The Mental Health Foundation are this year focusing on anxiety as the theme for Mental health Awareness week which runs from the 15th to the 21st May 2023.
Anxiety is a normal emotion in us all, but sometimes it can get out of control and become a mental health problem.
Lots of things can lead to feelings of anxiety, including exam pressures, relationships, starting a new job (or losing one) or other big life events. We can also get anxious when it comes to things to do with money and not being able to meet our basic needs, like heating our home or buying food. But anxiety can be made easier to manage.
Focusing on anxiety for this year's Mental Health Awareness Week will increase people's awareness and understanding of anxiety by providing information on the things that can help prevent it from becoming a problem. At the same time, we will keep up the pressure to demand change - making sure that improving mental health is a key priority for the government and society as a whole.
Anxiety can affect us physically and mentally. If you are feeling anxious, you might notice your heart rate increasing, headaches, loss of appetite, breathlessness or chest pain. (If you are experiencing these symptoms, you should see a healthcare professional to rule out another physical cause). Anxiety might make you feel tense or nervous, find it hard to relax, feel tearful or have problems sleeping and concentrating. Friends or family might notice you are more irritable than usual, or more withdrawn. Or perhaps you seem fine on the outside but feel panicky inside.
There are things that we can all do to protect our mental health and manage anxiety.
What works will be different from person to person. Things that might be helpful include being active, getting out in nature, practising breathing techniques, getting support to tackle money worries or eating well. Talking to a friend, or spending time with loved ones, is often a good first step.
Evidence shows what works to manage anxiety and the Mental Health Foundation has brought together some top recommendations.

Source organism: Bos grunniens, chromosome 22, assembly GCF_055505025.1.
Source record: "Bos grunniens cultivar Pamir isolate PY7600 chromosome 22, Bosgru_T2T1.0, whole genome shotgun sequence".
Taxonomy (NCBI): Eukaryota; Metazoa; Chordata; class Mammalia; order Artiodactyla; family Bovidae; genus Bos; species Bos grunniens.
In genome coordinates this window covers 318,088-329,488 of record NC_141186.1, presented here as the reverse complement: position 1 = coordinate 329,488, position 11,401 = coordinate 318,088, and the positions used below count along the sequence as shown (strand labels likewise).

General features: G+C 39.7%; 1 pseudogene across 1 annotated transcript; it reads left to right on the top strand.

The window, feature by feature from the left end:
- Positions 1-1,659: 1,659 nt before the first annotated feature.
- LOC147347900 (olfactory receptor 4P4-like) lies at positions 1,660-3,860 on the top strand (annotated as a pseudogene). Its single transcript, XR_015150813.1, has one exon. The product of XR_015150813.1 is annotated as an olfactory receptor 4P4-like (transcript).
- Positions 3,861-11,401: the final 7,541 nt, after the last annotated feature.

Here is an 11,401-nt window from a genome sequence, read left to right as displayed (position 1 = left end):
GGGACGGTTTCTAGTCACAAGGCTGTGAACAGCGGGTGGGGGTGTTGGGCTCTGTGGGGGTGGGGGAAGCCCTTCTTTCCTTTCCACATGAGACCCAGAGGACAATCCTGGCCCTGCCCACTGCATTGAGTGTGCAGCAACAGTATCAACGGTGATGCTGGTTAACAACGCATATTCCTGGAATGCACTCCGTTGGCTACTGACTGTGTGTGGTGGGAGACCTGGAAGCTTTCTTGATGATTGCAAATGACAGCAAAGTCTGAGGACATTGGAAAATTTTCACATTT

Taking action to address specific causes of anxiety can also help – for example, contacting a money advisor, discussing workplace stress with your employer, or seeking support if you are experiencing bullying, harassment or discrimination.
If anxiety is severely affecting your everyday life, you should contact your GP who can offer additional support and help. No one should struggle alone.
Anxiety isn’t just something we can overcome on our own. So much of what may trigger anxiety is not within our control. This is why, during Mental Health Awareness Week, we’ll also be talking to politicians and decision-makers about what can be done as a nation to support good mental health.
While causes of anxiety are complex, financial worries, social isolation, social pressures and discrimination can all play a part. And because of this, local and national politicians should be looking at measures such as income support to reduce financial stress, provision of good quality housing, strong legislation to prevent bullying, harassment and discrimination, and ensuring communities are equipped with the services and facilities we need to live well and help protect everyone’s mental health.
Courses on offer are:
Level 1 Award in Awareness of First Aid for Mental Health in the workplace - 1/2 day.
Level 2 Award in First Aid for Mental Health in the workplace - 1 day.
Level 3 Award in Supervising First Aid for Mental Health in the workplace - 2 days.
Various Mental Health eLearning Awareness Courses
Anxiety UK was established in 1970 and is run by and for those with anxiety, offering an extensive range of support services designed to help support those affected by anxiety disorders, anxiety and anxiety-based depression.
Helpline services - open from 9:30am to 17:30pm Mon to Friday, along with our text service 07537 416905 and ‘Ask Anxia’ chatbot service, available 24/7 for all anxiety queries at anxietyuk.org.uk. See Helpline services for more information.
Anxiety UK offer fast access to a range of psychological therapy services, including counselling, Cognitive Behavioural Therapy (CBT), Compassion Focused Therapy (CFT), clinical hypnotherapy & Eye Movement Desensitisation and Reprocessing (EMDR) therapy, with appointments available in person, online and by telephone. See Therapy services for more information.
They also run a range of courses and groups including our popular Art for Anxiety Relief (AfAR) course, anxiety management courses, and online peer-led anxiety support groups.